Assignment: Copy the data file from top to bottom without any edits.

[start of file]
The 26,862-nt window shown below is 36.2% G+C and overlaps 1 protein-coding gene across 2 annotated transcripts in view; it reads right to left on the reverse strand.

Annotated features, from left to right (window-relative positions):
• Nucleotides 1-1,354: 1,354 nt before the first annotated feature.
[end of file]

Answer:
The 26,862-nt window shown below is 36.2% G+C and overlaps 1 protein-coding gene across 2 annotated transcripts in view; it reads right to left on the reverse strand.

Annotated features, from left to right (window-relative positions):
• Nucleotides 1-1,354: 1,354 nt before the first annotated feature.